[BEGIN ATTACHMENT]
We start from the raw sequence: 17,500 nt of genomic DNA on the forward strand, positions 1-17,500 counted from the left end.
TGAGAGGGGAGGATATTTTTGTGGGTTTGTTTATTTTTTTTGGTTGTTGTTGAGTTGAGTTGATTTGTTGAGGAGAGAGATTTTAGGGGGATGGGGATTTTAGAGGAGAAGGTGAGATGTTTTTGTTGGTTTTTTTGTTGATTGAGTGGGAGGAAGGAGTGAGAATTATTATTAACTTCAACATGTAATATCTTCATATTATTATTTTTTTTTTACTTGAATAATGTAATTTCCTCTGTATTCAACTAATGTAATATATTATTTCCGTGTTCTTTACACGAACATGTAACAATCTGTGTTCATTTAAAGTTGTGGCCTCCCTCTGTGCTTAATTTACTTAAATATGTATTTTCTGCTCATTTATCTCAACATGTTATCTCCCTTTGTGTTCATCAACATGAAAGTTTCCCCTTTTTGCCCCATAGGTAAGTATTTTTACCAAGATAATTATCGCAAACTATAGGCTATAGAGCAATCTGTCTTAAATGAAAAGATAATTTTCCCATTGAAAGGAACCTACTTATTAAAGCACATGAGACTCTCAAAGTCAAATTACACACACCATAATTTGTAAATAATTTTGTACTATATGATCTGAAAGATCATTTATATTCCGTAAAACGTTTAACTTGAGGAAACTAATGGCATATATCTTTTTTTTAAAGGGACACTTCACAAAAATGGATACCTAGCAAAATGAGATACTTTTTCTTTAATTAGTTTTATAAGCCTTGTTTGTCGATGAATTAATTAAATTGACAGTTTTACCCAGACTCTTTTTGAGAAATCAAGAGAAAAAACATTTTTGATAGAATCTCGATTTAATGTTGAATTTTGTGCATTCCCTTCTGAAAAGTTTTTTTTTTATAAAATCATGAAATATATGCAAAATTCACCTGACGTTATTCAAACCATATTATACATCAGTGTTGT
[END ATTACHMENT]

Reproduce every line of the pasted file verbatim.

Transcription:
We start from the raw sequence: 17,500 nt of genomic DNA on the forward strand, positions 1-17,500 counted from the left end.
TGAGAGGGGAGGATATTTTTGTGGGTTTGTTTATTTTTTTTGGTTGTTGTTGAGTTGAGTTGATTTGTTGAGGAGAGAGATTTTAGGGGGATGGGGATTTTAGAGGAGAAGGTGAGATGTTTTTGTTGGTTTTTTTGTTGATTGAGTGGGAGGAAGGAGTGAGAATTATTATTAACTTCAACATGTAATATCTTCATATTATTATTTTTTTTTTACTTGAATAATGTAATTTCCTCTGTATTCAACTAATGTAATATATTATTTCCGTGTTCTTTACACGAACATGTAACAATCTGTGTTCATTTAAAGTTGTGGCCTCCCTCTGTGCTTAATTTACTTAAATATGTATTTTCTGCTCATTTATCTCAACATGTTATCTCCCTTTGTGTTCATCAACATGAAAGTTTCCCCTTTTTGCCCCATAGGTAAGTATTTTTACCAAGATAATTATCGCAAACTATAGGCTATAGAGCAATCTGTCTTAAATGAAAAGATAATTTTCCCATTGAAAGGAACCTACTTATTAAAGCACATGAGACTCTCAAAGTCAAATTACACACACCATAATTTGTAAATAATTTTGTACTATATGATCTGAAAGATCATTTATATTCCGTAAAACGTTTAACTTGAGGAAACTAATGGCATATATCTTTTTTTTAAAGGGACACTTCACAAAAATGGATACCTAGCAAAATGAGATACTTTTTCTTTAATTAGTTTTATAAGCCTTGTTTGTCGATGAATTAATTAAATTGACAGTTTTACCCAGACTCTTTTTGAGAAATCAAGAGAAAAAACATTTTTGATAGAATCTCGATTTAATGTTGAATTTTGTGCATTCCCTTCTGAAAAGTTTTTTTTTTATAAAATCATGAAATATATGCAAAATTCACCTGACGTTATTCAAACCATATTATACATCAGTGTTGT